road, and to the rear, to be foraged during the winter. I had hoped to have collected them by this time, but it has been impracticable to procure forage, and the spring has been so unusually late that the grass is not yet sufficiently grown to support the horses. It will be, however, in a few days, and the horses will be collected without further delay, and the regiments sent to General Lee at any point you or he may designate.
I shall part with them with reluctance, and hope they will be returned to me as soon as General Lee can spare them.
From my own limited knowledge of the wants and necessities of the general service beyond my own department, and from conjecture I have formed of the probable plan of campaign, I believe it more important that General Lee should have at present the regiments you mention than that they should remain in this department, and I will therefore make my plans yield to his.
Aside from my own opinion on the subject, it is sufficient for me to know that the President, who can take a comprehensive view of the entire theater of military operations, and knows what is proposed to be done, thinks Jenkins and his men can render more important service with General Lee than in this department.
It is proper, however, that I should say that the information I have from Kentucky is that the enemy have about 20,000 men of all arms at Lexington, Danville, Winchester, and Mount Sterling. I think it more than probable that their presence there is more for the purpose of overawing Kentucky and the adjoining Northwestern States and to support Rosecrans, than for immediate offensive operations in East Tennessee and Southwestern Virginia. We may reasonably, however, anticipate raids on a large scale on these sections at any time. I have at present nearly 2,000 infantry and artillery [two field batteries] near Saltville, the extreme left of my line.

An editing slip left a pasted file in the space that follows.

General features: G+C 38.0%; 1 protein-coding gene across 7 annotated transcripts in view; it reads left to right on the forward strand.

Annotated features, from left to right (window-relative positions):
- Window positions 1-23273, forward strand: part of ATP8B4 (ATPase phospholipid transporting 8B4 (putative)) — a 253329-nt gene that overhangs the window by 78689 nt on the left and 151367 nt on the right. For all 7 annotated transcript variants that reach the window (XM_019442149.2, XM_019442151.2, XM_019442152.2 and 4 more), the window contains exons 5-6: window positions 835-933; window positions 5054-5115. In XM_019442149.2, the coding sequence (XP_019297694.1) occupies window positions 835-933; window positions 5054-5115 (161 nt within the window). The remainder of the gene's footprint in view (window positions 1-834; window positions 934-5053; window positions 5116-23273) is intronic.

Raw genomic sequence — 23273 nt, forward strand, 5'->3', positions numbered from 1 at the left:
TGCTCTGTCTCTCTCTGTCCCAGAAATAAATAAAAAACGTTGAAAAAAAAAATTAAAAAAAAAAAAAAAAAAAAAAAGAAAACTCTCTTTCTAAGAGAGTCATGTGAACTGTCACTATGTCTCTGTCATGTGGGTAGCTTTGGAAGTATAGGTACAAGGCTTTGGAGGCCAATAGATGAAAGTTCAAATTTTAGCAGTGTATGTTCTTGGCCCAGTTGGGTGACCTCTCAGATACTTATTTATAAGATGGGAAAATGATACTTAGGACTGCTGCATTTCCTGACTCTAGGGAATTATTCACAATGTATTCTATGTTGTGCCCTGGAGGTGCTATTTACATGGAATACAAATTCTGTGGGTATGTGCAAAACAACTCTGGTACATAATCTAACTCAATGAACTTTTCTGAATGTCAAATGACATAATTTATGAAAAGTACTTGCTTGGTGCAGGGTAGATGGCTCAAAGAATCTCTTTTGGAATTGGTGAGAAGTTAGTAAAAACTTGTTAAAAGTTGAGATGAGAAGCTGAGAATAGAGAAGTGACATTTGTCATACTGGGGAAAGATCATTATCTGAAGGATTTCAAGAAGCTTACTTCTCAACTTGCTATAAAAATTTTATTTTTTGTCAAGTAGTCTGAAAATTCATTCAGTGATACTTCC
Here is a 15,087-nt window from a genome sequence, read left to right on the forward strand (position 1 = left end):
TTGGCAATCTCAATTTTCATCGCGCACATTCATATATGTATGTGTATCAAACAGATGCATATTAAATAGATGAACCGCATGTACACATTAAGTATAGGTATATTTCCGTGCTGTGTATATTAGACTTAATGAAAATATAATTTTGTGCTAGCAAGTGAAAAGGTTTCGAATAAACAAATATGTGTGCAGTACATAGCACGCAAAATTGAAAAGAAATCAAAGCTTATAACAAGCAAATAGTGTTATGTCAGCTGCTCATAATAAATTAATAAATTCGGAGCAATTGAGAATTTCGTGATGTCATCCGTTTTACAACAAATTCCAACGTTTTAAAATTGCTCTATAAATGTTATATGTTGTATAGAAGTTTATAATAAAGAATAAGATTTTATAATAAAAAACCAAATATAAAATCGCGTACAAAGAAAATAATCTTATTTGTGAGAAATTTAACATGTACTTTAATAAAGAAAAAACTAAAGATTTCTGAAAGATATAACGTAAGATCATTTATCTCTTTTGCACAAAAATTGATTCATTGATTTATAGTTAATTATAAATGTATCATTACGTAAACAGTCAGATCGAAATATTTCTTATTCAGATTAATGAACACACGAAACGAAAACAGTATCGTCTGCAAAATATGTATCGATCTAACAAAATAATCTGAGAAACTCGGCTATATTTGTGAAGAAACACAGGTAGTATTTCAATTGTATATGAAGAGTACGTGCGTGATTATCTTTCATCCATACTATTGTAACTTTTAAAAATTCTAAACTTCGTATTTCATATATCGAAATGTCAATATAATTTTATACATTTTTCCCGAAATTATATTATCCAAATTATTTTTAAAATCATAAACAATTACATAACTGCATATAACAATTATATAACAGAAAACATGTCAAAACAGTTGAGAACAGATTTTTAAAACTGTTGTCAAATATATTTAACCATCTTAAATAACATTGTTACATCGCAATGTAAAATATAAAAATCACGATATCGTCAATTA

I have sent about 1,600 men, chiefly infantry and dismounted cavalry, with Brigadier-General Imboden, via Beverly, to the Baltimore and Ohio Railroad. He should be at Beverly to-day, and if that expedition proves as successful as I hope it will, I had intended to support it with Jenkins' cavalry and a small brigade of infantry, if in the meantime no material change of the enemy's position and force in the Kanawha Valley occurred to prevent.
And I must remind you that since I took command of this department three comparatively large infantry regiments, the Fiftieth, Twenty-ninth, and Fifty-fourth [Virginia], and [V. A.] Witcher's battalion of cavalry, have been withdrawn. The Twenty-ninth is with Lieutenant General Longstreet, the Fiftieth with General Lee, the Fifty-fourth sent to Knoxville, and Witcher's battalion of cavalry to the Shenandoah Valley, and the troops of the Virginia State Line have been disbanded. I am endeavoring, with some success, to collect and reorganize the troops late of the Virginia State Line, and hope soon to have two full regiments of them, besides those who have joined the Nineteenth Virginia Cavalry, Colonel W. L. Jackson.
Brigadier-General Marshall's troops, that were relied on to guard the southwestern part of Virginia, now in the Department of East Tennessee, are reported as safe for the present on the Kentucky River, in Perry County.
Please inform me to what point I shall send Jenkins' cavalry.
I am, most respectfully, your obedient servant,